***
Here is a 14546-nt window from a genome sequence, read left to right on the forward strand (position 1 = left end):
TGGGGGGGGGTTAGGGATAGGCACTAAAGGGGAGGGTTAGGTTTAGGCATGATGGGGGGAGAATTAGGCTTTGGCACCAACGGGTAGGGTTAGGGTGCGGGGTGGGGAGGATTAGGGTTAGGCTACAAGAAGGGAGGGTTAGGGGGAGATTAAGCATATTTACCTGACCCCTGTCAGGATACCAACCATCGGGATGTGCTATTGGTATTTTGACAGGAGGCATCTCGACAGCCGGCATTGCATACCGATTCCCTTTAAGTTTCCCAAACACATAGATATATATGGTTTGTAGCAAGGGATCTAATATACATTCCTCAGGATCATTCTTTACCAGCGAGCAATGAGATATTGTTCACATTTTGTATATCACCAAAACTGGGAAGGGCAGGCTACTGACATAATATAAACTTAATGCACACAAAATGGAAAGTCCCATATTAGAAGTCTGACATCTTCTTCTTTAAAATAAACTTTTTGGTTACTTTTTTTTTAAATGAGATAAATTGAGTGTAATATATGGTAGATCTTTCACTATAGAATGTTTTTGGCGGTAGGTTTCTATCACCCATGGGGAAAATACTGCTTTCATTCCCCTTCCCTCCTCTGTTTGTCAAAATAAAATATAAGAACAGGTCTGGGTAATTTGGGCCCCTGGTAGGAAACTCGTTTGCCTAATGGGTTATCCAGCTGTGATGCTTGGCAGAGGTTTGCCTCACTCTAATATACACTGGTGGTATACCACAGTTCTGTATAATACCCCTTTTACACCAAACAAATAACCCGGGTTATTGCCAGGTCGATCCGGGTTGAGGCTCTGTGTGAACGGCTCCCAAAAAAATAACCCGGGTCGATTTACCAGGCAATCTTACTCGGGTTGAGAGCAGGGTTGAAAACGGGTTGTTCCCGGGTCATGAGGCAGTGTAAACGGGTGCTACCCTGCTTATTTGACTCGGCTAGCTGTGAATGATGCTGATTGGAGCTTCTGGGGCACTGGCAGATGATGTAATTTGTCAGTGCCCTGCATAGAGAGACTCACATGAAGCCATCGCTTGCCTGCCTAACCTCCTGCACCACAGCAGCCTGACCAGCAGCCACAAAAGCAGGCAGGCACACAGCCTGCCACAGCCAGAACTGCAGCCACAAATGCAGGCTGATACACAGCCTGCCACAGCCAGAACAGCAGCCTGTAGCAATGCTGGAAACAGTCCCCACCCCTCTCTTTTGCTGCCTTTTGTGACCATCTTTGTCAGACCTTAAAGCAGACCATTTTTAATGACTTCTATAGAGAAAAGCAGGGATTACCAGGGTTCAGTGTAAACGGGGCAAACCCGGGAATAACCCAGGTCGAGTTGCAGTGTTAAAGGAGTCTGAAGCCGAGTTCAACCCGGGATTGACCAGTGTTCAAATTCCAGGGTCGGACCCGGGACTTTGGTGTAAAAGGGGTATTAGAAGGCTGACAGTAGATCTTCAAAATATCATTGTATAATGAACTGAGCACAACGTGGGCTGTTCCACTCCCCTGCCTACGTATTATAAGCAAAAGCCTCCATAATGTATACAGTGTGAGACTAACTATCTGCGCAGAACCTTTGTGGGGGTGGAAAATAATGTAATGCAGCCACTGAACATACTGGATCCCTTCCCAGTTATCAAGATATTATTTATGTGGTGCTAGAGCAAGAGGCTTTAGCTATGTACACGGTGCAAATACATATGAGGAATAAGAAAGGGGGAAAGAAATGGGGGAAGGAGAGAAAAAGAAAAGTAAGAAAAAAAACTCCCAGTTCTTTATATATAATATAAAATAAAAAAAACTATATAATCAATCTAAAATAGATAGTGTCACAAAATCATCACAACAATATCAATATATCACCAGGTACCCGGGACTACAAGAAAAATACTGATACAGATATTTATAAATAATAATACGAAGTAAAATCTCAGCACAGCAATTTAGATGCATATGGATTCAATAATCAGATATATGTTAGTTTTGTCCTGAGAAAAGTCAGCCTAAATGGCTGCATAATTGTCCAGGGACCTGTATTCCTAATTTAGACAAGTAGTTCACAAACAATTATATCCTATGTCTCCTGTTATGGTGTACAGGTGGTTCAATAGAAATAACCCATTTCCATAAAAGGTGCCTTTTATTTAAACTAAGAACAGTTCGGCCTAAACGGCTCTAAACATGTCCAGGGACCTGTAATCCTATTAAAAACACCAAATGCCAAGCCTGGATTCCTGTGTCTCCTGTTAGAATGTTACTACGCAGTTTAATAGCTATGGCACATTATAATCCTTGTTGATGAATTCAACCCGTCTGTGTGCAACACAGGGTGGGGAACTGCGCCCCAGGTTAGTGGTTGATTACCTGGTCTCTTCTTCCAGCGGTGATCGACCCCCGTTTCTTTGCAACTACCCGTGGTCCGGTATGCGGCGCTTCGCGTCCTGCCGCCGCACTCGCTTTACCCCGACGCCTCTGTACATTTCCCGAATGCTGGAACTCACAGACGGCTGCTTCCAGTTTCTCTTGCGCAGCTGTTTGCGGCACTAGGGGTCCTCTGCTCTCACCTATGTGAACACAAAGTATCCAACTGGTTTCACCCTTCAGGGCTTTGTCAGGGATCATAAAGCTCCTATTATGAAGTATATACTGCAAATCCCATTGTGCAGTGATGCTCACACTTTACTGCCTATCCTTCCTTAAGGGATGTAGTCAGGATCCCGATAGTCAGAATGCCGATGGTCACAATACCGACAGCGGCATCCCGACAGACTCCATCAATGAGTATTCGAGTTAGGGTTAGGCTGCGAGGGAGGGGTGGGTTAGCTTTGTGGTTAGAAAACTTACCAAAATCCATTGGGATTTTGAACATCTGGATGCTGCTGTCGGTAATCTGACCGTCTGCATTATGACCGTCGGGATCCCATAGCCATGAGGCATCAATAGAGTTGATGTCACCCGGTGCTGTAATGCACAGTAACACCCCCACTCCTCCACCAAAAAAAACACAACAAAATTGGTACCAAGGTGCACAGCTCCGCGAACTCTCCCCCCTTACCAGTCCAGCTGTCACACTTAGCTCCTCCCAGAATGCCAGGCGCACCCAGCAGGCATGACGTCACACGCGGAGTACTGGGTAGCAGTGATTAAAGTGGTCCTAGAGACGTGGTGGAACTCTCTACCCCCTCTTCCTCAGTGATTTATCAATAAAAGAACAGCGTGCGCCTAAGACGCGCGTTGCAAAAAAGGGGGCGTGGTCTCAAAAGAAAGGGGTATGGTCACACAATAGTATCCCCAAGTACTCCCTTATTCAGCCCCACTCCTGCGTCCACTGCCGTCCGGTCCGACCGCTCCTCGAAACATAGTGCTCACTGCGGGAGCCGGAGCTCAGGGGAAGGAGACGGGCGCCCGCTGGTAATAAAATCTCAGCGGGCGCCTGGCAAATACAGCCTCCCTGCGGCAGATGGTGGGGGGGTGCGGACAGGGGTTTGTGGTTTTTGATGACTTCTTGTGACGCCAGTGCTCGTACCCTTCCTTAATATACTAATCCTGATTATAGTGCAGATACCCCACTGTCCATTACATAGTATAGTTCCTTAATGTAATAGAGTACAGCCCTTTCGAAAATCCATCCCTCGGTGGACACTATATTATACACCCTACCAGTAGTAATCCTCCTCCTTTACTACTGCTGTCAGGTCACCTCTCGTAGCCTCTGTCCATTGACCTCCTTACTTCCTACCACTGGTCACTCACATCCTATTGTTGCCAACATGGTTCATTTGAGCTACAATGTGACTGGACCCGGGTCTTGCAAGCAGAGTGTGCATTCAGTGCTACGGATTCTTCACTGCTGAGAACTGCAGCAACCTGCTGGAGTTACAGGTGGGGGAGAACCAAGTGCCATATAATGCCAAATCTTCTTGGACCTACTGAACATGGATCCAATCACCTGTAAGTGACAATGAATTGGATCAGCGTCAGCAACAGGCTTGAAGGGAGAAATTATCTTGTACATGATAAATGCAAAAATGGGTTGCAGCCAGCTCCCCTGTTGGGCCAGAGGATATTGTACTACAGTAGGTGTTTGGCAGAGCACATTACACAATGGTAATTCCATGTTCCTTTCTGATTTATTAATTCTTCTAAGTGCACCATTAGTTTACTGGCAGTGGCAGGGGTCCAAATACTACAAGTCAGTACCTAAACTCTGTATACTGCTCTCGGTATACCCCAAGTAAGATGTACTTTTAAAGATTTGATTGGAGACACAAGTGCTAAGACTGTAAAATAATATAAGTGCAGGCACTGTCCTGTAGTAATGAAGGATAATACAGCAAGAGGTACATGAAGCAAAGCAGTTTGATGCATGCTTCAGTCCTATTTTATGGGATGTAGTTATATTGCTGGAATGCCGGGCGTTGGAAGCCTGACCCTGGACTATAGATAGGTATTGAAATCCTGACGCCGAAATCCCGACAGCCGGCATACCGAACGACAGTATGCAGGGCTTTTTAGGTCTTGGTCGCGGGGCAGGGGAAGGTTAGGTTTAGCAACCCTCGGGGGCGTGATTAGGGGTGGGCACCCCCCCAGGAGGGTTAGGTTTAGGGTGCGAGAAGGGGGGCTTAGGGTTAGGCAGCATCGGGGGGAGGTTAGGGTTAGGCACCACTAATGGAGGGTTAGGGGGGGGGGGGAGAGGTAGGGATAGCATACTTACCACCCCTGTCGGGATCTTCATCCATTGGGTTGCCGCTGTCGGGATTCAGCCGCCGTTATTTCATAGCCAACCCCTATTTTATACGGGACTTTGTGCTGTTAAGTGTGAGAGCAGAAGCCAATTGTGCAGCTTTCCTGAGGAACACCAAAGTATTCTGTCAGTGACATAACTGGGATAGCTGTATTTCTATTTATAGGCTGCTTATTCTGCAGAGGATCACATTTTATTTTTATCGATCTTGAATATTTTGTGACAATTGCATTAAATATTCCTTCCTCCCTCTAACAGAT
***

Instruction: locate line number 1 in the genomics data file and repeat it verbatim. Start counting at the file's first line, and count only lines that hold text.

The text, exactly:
Here is a 14546-nt window from a genome sequence, read left to right on the forward strand (position 1 = left end):